She Stoops to Conquer does indeed satisfy the definition of satire given, "the use of instruments such as sarcasm, irony, wit, and humor in literary compositions that hold up follies and vices for criticism, ridicule, and scorn." Within the play, Goldsmith uses the different characters and their relationships with one another to "hold up" the issue of the differences of the various classes that existed during the era in which She Stoops to Conquer was written.
The most notable use of satire within She Stoops to Conquer comes from the relationship that develops between the young Charles Marlow and Kate Hardcastle in which the main plot of the story revolves around. Sir Marlow, being timid when it comes to women of his own class, but not with women of lower classes, is not only unable to court Miss Hardcastle, whom was the reason for his seeking out the Hardcastle estate, but was also unable to even look upon her face.
"Ha! ha! ha! Was there ever such a sober sentimental interview? I'm certain he scare looked in my face the whole time. Yet the fellow, but for his unaccountable bashfulness, is pretty well, too. He has good sense, but then so buried in his fears, that it fatigues one more than ignorance. If I could teach him a little confidence, it would be doing somebody that I know of a piece of service..." - Kate Hardcastle (pg 22)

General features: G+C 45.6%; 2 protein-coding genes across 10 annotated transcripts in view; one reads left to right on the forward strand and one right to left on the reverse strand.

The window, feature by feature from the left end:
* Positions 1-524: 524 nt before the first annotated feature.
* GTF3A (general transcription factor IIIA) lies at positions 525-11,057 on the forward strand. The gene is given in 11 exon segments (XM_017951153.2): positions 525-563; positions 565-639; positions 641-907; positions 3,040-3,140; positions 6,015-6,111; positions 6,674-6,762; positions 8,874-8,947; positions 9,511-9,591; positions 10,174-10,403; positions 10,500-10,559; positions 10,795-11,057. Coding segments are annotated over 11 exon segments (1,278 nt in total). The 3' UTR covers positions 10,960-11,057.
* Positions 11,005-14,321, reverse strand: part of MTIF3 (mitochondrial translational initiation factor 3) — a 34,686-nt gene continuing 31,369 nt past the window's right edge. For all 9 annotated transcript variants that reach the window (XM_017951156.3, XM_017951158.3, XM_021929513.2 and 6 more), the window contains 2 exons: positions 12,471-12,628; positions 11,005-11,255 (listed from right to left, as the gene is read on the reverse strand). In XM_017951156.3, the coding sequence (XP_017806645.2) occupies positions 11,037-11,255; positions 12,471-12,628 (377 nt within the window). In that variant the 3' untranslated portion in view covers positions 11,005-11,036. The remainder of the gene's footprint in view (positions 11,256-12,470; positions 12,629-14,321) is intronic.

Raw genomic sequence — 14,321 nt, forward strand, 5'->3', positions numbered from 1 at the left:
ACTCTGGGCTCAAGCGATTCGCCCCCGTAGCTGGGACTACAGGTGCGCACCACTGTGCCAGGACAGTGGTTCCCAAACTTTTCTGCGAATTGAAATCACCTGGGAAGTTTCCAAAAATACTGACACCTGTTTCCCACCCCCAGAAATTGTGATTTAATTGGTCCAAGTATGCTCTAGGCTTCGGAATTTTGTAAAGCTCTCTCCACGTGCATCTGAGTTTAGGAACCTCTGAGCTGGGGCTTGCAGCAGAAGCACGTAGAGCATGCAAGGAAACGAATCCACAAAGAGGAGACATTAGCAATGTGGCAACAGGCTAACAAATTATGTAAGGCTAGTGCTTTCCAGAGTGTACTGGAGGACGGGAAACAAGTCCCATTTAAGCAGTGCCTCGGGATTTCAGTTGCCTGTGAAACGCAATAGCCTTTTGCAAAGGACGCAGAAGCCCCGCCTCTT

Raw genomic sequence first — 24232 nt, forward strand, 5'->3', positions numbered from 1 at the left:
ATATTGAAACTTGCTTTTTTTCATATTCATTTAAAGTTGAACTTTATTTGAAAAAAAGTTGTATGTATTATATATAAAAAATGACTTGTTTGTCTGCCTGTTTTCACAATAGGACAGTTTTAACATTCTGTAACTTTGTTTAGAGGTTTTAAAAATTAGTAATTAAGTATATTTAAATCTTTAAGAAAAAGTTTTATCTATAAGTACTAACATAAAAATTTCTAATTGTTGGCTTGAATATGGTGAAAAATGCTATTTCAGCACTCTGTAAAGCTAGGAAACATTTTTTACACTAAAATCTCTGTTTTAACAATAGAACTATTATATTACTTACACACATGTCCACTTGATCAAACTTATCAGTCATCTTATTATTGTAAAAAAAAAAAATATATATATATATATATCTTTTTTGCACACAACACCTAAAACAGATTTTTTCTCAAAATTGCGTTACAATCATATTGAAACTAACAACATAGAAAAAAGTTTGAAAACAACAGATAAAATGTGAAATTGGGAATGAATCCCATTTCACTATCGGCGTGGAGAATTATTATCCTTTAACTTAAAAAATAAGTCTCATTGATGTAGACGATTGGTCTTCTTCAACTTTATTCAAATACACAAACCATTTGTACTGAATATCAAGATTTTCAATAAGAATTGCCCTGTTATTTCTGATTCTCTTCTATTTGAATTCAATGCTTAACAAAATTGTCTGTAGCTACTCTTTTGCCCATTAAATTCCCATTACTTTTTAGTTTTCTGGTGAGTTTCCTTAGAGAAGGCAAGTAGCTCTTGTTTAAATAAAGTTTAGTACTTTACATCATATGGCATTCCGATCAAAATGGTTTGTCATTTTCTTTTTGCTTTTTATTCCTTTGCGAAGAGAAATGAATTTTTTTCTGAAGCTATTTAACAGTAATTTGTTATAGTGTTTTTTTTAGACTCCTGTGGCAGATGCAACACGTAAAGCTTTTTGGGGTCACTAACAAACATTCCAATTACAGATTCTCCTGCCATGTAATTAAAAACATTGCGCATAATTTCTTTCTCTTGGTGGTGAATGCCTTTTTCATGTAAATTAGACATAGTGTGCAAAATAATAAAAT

Due to Marlow's extreme timidity during their conversation with each other, Kate becomes determined to look deeper into Marlow's character. Through talking to a maid, Kate finds out that Marlow would unable to recognize her if she was not dressed as one of a higher class. Kate then hatches a plan where she pretends to be a mere servant in order...